What does a twenty first century employee look like?
What kind of jobs will our learners being doing in their lifetimes?
How have our own working environments changed over the years?
Artificial intelligence (AI), virtual reality (VR) and augmented reality (AR) are changing the way we live, work and learn. Have a look at what’s happening with AI and robots in retail, construction, and health to name just a few. BMW have been working on AR for a few years now and you can see what they are developing for mechanics and Mini drivers. The arts and entertainment industries are embracing VR and one example of this is a recent BBC Radio 4 production – Quake. VR and AR are taking gaming to new and exciting places including Pokémon Go (if you didn’t already know!)
Pepper (left) and friend, Jisc 2017
Jisc’s resident futurist, Martin Hamilton has done some great research on emerging technologies and their relationships with industry and education. You can have a look at his slide decks, blog and news feature for more insights and inspiration.
We can’t be sure of the impact of these developments on our future working lives. We may see more professionals working online from home or globally; more job roles in technology and engineering; more digital tools and techniques being used in traditional trades and work places; more careers in specialisms that have yet to be invented or are currently in R&D. But we do know that as educators (like learners), we have to stay up to date with our knowledge, skills and practice, through networking, research and collaboration.
What do our learners have to say? The Jisc digital student tracker project, 2017, paints a picture of the student digital experience across the UK. It gathered evidence from 22,000 learners in higher education, further education and skills. You can have a look at the findings around employability on pages 26 & 27; ‘outside the classroom: learner skills and views.’
Learners were asked if they agreed that their course prepared them for the digital workplace. The most negative results were from skills learners; only 40% agreed, and more than one in four disagreed. The most positive results were from online learners: 56% agreed that their course prepared them for the digital workplace and only 12% disagreed. This may reflect the professional nature of many online courses. Only half of FE and HE learners agreed that their course prepared them for the digital workplace. So while over 81.5% of HE learners feel that digital skills will be important in their chosen career, only 50% agree that their course prepares them well for the digital workplace. And in FE 63% of learners feel that digital skills will be important in their chosen career, but only 51% agree that their course prepares them well.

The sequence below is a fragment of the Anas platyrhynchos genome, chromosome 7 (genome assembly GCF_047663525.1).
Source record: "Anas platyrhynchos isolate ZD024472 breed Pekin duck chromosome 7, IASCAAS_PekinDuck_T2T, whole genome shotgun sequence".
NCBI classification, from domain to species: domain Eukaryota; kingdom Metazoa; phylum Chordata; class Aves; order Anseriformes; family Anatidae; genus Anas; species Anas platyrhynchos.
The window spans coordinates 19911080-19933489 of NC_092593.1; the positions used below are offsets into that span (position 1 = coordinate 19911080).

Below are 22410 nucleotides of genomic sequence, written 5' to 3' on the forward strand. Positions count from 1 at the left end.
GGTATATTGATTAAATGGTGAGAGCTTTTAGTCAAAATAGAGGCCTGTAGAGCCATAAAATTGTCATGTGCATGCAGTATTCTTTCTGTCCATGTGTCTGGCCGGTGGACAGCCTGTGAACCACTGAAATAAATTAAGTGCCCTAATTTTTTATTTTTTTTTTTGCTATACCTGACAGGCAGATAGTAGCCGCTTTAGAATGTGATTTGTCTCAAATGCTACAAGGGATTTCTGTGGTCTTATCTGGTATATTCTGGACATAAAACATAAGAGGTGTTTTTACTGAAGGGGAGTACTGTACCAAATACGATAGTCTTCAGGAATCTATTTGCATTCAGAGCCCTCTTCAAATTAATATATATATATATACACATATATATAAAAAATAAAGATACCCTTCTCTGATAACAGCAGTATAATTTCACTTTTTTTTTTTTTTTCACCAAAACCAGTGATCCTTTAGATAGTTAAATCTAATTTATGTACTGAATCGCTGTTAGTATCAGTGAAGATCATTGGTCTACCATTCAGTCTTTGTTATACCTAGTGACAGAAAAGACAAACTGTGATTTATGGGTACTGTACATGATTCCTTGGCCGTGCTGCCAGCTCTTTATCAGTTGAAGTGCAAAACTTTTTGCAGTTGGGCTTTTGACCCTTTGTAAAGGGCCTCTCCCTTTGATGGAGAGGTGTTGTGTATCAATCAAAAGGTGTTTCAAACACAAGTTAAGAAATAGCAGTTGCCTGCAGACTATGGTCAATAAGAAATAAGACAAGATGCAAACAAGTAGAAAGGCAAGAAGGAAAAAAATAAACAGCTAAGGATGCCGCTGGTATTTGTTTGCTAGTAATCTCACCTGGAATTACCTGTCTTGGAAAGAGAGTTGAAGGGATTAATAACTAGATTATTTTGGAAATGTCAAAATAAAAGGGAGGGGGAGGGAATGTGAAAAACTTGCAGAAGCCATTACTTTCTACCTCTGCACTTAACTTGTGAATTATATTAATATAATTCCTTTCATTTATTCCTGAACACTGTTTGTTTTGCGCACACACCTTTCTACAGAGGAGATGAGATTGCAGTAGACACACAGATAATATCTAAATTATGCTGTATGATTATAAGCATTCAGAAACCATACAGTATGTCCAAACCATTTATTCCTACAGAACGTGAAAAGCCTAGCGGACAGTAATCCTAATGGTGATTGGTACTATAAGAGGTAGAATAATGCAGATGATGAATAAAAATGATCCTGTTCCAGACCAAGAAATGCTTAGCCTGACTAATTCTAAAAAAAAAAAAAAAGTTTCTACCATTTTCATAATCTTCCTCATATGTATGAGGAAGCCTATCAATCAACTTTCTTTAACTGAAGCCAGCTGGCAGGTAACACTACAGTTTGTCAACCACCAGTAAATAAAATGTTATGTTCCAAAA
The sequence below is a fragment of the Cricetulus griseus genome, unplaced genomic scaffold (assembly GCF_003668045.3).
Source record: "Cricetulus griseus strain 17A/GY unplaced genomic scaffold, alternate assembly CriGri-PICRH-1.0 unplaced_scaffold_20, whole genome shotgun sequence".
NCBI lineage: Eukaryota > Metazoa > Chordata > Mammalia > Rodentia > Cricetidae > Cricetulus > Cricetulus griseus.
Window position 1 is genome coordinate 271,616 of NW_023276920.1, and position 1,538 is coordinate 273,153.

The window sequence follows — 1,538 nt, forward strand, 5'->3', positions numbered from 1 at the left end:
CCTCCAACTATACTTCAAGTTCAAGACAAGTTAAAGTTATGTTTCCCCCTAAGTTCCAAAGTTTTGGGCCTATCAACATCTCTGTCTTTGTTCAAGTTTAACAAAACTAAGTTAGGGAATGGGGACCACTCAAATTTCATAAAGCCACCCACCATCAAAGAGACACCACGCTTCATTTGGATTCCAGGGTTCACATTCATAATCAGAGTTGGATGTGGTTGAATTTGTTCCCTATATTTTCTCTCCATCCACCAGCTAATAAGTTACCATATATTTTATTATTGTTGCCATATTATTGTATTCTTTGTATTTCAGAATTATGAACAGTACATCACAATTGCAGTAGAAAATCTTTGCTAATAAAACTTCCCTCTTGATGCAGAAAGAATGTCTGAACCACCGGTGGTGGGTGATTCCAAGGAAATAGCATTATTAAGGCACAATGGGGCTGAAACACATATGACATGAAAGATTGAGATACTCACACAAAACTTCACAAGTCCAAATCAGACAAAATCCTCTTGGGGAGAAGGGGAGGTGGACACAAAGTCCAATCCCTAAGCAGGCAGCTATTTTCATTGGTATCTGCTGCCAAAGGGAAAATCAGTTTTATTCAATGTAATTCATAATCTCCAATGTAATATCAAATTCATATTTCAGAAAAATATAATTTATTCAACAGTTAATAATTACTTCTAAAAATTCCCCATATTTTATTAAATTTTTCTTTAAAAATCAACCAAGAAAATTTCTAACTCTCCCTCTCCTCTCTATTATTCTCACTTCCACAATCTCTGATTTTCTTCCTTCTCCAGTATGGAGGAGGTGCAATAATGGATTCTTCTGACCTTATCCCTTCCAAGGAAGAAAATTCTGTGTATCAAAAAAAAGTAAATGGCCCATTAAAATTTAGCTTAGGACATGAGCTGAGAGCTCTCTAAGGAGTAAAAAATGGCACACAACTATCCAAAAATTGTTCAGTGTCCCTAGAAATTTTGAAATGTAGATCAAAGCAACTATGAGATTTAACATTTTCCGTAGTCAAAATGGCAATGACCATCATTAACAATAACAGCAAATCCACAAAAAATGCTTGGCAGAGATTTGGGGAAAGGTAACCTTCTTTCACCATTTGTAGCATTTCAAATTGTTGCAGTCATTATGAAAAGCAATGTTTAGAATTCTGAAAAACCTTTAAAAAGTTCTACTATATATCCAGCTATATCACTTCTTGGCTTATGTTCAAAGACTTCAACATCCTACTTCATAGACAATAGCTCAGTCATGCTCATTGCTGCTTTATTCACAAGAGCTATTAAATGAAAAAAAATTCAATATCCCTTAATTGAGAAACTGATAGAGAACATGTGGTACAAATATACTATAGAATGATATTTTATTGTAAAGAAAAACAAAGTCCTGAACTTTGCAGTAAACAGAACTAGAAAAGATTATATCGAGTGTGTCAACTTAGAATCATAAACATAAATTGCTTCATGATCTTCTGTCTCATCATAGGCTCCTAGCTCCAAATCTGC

Twenty first century learner, Jisc workshop 2017
We know that emerging industries require workers with new skills, knowledge and experience. Modern workplaces need employees who are digitally capable, adaptable and confident. How can we use technology to support students across post compulsory education to develop their employability skills, making them work ready?
We’ve been looking at activities and ideas to help. Our report on the evolution of FELTAG includes some good advice and guidance for FE and skills providers about how to approach the development of employability skills and there are examples of effective practice from across the UK.
For in depth information and ideas, have a look at this recent Jisc project which led to the development of an employability skills model – a useful starting point. The model consists of seven strands; basic work readiness; lifelong learning; lifelong employability; professional skills and knowledge; authentic experience; attributes; and high level capabilities.
As a result of the project, Jisc published a report and created an employability toolkit. The toolkit provides a comprehensive framework and guidance that can be used by teams to support dialogue, decision making and planning. It also contains suggestions for approaches and examples of good practice. Using this toolkit we can come up with ideas about how to embed digital tools and techniques into the learner experience that can enhance employability skills and develop digital capability.
The future is here
Let’s make sure our learners are ready for the twenty first century working life when they leave us – and let’s make sure we are ready too!
Edit 2: *You might also like* Jisc online workshop – ‘Developing learners’ employability skills’ 14 & 28 June 2018 10.30 – 12.00 Book here